That was fast! Thanks again Amir!
These are precarious times for lawyers in the business of filing foreclosure cases for banks. This is particularly true in one of the epicenters of the foreclosure crisis, Florida.
As we’ve noted before, the feds in Jacksonville recently started a criminal investigation of a company that is a top provider of the documentation used by banks in the foreclosure process. And a state-court judge ruled that a bank submitted a “fraudulent” document in support of its foreclosure case. That document was prepared by a local law firm.
For more Law Blog background on the foreclosure mess in our nation’s courts, this post will help.
The news today: the Florida Attorney General’s office said it has launched a civil investigation of Florida Default Law Group, based in Tampa, which is one of the largest so-called foreclosure-mill law firms in the state.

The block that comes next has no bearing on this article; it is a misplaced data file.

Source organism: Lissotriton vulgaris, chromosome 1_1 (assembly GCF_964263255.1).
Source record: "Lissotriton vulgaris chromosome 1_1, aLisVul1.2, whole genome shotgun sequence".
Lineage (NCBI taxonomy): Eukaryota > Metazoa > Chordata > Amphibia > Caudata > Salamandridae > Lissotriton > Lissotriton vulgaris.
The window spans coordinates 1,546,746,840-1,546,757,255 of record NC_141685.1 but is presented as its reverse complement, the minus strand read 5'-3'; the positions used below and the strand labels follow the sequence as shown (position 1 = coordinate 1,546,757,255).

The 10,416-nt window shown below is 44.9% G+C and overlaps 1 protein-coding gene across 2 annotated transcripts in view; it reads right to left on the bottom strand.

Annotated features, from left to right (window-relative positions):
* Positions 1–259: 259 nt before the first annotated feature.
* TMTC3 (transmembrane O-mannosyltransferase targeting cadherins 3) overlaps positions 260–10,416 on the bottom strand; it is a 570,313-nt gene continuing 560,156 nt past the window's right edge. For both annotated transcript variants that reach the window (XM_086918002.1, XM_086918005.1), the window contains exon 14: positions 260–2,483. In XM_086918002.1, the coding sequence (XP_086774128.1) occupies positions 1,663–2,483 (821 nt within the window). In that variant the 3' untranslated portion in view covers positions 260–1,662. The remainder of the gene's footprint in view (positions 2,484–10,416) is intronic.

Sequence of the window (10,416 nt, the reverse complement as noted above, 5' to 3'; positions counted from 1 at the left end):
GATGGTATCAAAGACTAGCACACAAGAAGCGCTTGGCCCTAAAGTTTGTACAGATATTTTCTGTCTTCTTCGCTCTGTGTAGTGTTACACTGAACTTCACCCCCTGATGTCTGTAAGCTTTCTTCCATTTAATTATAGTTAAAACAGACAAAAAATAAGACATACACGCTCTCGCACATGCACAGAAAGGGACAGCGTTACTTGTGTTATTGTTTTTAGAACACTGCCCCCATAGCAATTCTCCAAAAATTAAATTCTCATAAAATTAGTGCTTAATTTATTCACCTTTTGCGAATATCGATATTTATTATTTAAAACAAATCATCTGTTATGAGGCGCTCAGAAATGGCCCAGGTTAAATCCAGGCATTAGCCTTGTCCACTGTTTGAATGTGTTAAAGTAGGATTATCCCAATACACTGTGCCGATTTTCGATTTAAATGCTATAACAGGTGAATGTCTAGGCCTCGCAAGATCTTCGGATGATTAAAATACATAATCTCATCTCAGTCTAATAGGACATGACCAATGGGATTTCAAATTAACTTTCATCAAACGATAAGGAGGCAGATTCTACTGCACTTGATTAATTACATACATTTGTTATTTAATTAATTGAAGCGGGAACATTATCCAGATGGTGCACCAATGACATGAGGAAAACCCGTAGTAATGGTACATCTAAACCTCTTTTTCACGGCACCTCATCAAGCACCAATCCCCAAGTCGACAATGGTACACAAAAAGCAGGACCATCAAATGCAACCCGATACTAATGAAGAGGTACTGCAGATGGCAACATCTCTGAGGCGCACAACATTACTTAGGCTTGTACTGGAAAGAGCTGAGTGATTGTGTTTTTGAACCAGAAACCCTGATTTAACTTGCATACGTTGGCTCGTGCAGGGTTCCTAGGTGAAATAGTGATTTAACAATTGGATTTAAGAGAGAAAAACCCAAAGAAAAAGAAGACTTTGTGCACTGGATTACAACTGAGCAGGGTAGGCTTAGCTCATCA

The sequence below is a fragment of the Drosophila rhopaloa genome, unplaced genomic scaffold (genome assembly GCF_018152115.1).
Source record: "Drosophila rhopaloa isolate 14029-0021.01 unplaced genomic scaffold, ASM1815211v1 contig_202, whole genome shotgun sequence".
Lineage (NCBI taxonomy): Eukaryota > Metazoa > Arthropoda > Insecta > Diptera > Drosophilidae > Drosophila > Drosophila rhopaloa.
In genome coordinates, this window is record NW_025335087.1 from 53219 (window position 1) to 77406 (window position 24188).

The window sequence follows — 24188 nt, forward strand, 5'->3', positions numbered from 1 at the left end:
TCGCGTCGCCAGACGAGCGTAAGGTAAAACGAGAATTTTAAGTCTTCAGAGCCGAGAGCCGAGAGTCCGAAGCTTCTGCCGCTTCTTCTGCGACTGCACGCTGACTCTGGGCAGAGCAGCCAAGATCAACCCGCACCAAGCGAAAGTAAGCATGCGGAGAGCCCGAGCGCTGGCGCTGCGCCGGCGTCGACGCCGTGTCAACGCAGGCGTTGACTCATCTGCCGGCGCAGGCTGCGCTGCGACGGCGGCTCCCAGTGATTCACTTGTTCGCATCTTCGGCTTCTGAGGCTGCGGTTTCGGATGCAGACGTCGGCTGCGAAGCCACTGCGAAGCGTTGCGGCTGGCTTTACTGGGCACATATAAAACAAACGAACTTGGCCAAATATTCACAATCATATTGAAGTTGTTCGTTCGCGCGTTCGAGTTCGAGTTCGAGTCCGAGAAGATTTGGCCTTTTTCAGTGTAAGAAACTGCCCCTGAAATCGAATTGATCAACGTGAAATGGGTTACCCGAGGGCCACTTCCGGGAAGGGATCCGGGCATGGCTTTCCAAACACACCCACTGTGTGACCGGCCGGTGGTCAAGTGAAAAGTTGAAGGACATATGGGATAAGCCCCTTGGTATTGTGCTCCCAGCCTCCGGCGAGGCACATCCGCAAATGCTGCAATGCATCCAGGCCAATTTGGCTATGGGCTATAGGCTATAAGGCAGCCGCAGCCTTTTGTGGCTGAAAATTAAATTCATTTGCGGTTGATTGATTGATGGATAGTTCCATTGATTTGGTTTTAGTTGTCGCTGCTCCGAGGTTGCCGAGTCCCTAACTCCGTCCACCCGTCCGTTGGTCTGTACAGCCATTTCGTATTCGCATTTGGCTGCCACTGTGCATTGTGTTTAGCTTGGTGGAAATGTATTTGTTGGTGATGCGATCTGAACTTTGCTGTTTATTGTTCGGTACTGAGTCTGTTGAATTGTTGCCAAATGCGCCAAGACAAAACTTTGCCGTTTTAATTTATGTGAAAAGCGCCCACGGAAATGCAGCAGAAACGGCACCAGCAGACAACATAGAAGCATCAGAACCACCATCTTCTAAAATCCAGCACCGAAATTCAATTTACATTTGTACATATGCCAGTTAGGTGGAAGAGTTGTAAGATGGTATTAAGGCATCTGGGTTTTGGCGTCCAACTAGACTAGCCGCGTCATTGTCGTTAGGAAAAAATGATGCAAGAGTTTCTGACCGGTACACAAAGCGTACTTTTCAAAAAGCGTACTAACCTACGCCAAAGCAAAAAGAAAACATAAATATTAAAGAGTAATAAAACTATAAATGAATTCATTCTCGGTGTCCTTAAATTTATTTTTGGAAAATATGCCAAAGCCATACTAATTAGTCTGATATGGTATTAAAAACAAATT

According to the AG’s website, it’s looking at whether the firm is “fabricating and/or presenting false and misleading documents in foreclosure cases.” It added: “These documents have been presented in court before judges as actual assignments of mortgages and have later been shown to be legally inadequate and/or insufficient.”
The issue: judges are increasingly running into situations in which banks are claiming ownership of properties they actually don’t own. Some of them end up chewing out the lawyers representing the banks.
The AG’s office said Florida Default Law Group appears to work closely with Lender Processing Services — the company we referenced earlier that is being investigated by the Justice Department.
LPS processes and sometimes produces documents needed by banks to prove they own the mortgages. LPS often works with local lawyers who litigate the foreclosure cases in court. Sometimes those same law firms produce documents that are required to prove ownership.
We’ve reached out to Florida Default Law Group and LPS and will let you know if we hear back.